If you're heading out to Yellowstone or the Grand Canyon any time soon, find our recommendations for four quintessential lodges in these two national parks after the jump, plus a link to a photo gallery of the country's most classic national parks lodges.

Continue reading "Last Chance for Fee-Free National Park Weekends" »

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Related Topics: Budget Travel · National Parks · Outdoor Adventures · Travel Trends · Trip Ideas

April 13, 2009 Is Now on Facebook and Twitter!

By Karen Chen

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If you like's travel ideas and inspiration, you can now get updates from us even more frequently, through Facebook and Twitter!  Become a fan of on Facebook and get updates about our latest travel stories and photo galleries right to your Facebook News Feed.  Plus, as a fan you can:
- Share your travel photos, stories, and tips.  We want to see where you've been!
- Get the latest on seasonal and regional travel ideas.
- Give us feedback on our site and tell us what you'd like to see—we want your input!

And in case you've been living in a cave, and haven't heard about the Twitter revolution (and literally, a Twitter revolution by the youth in Moldova), Twitter is a microblogging website that is growing faster than you can say "tweet."  The website allows you to share information and stay in touch with your network of followers on a real-time basis.  It's proved a useful tool for travelers looking for recommendations and advice—even food and lodging. Follow us at awayblog on Twitter, and we'll:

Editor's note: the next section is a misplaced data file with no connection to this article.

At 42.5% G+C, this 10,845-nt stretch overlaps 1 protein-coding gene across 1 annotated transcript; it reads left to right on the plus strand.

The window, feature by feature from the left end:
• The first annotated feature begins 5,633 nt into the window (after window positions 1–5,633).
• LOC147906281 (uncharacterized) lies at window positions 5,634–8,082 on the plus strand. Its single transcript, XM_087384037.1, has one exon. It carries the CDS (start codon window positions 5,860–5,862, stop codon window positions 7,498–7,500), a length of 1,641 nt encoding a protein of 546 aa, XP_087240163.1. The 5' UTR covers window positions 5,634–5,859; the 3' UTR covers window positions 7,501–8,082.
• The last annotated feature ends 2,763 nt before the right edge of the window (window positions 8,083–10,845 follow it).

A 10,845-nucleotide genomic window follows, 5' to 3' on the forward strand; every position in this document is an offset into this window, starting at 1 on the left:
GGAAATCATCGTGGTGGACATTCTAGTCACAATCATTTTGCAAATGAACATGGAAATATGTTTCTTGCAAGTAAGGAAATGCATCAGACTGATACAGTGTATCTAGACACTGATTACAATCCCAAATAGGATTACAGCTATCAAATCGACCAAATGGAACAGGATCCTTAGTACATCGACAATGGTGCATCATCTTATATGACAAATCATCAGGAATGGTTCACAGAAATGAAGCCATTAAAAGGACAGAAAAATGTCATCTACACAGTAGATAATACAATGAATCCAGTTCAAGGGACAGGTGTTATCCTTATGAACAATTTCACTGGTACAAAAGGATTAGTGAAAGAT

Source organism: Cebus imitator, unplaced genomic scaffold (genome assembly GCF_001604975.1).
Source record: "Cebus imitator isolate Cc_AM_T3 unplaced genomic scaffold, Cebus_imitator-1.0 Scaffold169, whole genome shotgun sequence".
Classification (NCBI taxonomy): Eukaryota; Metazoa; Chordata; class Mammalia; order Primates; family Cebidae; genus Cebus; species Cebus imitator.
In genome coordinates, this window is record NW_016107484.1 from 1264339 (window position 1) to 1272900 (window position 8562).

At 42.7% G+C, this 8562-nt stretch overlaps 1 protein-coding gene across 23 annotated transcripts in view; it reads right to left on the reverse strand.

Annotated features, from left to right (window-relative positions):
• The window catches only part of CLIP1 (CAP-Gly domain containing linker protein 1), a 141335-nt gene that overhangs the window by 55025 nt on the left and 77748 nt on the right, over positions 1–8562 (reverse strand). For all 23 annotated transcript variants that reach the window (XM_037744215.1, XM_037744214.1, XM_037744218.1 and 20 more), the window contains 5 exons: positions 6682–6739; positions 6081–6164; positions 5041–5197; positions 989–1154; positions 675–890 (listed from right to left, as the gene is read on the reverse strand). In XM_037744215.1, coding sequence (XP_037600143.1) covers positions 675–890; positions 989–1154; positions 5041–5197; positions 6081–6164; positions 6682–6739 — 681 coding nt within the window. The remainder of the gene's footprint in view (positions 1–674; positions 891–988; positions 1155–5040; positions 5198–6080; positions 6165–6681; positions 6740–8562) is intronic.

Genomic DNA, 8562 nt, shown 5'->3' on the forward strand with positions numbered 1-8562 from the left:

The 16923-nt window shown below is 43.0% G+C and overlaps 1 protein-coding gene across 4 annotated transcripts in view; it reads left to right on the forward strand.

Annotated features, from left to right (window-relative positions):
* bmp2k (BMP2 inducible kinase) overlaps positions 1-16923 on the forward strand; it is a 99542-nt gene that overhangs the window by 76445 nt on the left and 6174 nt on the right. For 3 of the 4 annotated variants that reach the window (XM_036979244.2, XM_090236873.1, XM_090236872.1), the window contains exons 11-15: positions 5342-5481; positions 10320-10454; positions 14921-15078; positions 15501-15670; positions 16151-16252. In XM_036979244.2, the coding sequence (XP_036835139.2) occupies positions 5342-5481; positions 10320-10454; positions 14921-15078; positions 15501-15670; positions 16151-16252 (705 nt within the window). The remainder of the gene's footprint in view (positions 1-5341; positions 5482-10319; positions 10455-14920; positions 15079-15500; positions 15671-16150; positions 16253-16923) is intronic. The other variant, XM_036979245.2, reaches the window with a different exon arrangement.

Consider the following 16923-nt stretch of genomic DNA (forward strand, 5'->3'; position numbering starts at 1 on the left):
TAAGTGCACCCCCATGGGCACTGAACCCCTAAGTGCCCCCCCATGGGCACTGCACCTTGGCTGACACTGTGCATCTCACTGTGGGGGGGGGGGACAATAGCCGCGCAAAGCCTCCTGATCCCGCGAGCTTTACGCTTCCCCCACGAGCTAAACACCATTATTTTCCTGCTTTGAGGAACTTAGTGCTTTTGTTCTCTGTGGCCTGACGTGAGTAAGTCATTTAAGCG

- Keep you updated on all the latest travel news.
- Give you updates on new blog posts and articles.
- Post links to cool and interesting happenings around the world (and the Web).
- Ask you for your two cents about travel-related issues.
- And answer any travel questions you've got! 
We've already got over 970 people following our up-to-the-minute travel tweets, so what are you waiting for?  Become our 1000th follower and we'll send you an luggage tag, T-shirt, and mug! 

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Related Topics: News · From Around the Web · Travel Trends · Travel Websites

March 10, 2009

Why You Should Travel Now

By Karen Chen

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VACATION IN SIGHT: Go on vacation—now. (Digital Vision)

If you think hope is dwindling for being able to take that vacation this year, don't give up just yet. In fact, you may have already seen the headlines, and it's true: Although the economy continues to struggle, you can find a bright spot in the form of cheap travel. Everywhere industry players are trying to lure recession-era consumers to snatch up good deals—even giving away free nights at hotels and free credit vouchers to use while traveling. Airlines are slashing airfares, booking websites are proffering great package deals, and hotels are cheaper than ever. Even traditionally wallet-friendly all-inclusives and cruise lines are offering irresistible deals. So if you still need some encouragement to take a last-minute trip to get some sun in Florida or culture in Europe, here are a few of the Web's best reads about why now's a great time to travel:
- Fire sales! How cheap can travel go? [BT]
- Top 10 reasons to travel—now [MSNBC]
- Nine tactics for travel in 2009 [MSNBC]
- Airlines hope cheap fares can save them [USA Today]
- Last chance for wave season deals? Maybe not. [PG]

So what does all this mean for you? Start setting a travel budget, and search out deals! You may find that your next getaway isn't so far out of reach.

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Related Topics: Travel Deals · Travel News · Travel Trends